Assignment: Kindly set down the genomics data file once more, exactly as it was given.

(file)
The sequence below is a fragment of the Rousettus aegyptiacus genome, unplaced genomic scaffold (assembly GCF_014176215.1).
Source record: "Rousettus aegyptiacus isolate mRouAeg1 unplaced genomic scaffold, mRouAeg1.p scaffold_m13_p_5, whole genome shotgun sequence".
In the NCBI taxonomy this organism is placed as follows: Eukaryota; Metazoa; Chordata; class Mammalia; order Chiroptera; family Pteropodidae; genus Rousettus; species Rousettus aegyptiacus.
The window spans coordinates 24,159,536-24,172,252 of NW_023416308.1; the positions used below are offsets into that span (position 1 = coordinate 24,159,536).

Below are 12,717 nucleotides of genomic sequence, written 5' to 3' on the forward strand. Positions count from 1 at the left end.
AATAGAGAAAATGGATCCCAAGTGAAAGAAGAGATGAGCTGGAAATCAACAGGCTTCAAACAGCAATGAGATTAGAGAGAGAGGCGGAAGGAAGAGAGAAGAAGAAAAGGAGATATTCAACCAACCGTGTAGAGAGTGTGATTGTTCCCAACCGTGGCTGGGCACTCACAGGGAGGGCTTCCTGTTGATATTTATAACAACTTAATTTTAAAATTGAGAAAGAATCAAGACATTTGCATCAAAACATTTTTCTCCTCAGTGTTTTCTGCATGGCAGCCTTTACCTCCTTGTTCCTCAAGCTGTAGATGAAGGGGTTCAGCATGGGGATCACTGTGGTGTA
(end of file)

The sequence below is a fragment of the Rousettus aegyptiacus genome, unplaced genomic scaffold (assembly GCF_014176215.1).
Source record: "Rousettus aegyptiacus isolate mRouAeg1 unplaced genomic scaffold, mRouAeg1.p scaffold_m13_p_5, whole genome shotgun sequence".
In the NCBI taxonomy this organism is placed as follows: Eukaryota; Metazoa; Chordata; class Mammalia; order Chiroptera; family Pteropodidae; genus Rousettus; species Rousettus aegyptiacus.
The window spans coordinates 24,159,536-24,172,252 of NW_023416308.1; the positions used below are offsets into that span (position 1 = coordinate 24,159,536).

Below are 12,717 nucleotides of genomic sequence, written 5' to 3' on the forward strand. Positions count from 1 at the left end.
AATAGAGAAAATGGATCCCAAGTGAAAGAAGAGATGAGCTGGAAATCAACAGGCTTCAAACAGCAATGAGATTAGAGAGAGAGGCGGAAGGAAGAGAGAAGAAGAAAAGGAGATATTCAACCAACCGTGTAGAGAGTGTGATTGTTCCCAACCGTGGCTGGGCACTCACAGGGAGGGCTTCCTGTTGATATTTATAACAACTTAATTTTAAAATTGAGAAAGAATCAAGACATTTGCATCAAAACATTTTTCTCCTCAGTGTTTTCTGCATGGCAGCCTTTACCTCCTTGTTCCTCAAGCTGTAGATGAAGGGGTTCAGCATGGGGATCACTGTGGTGTA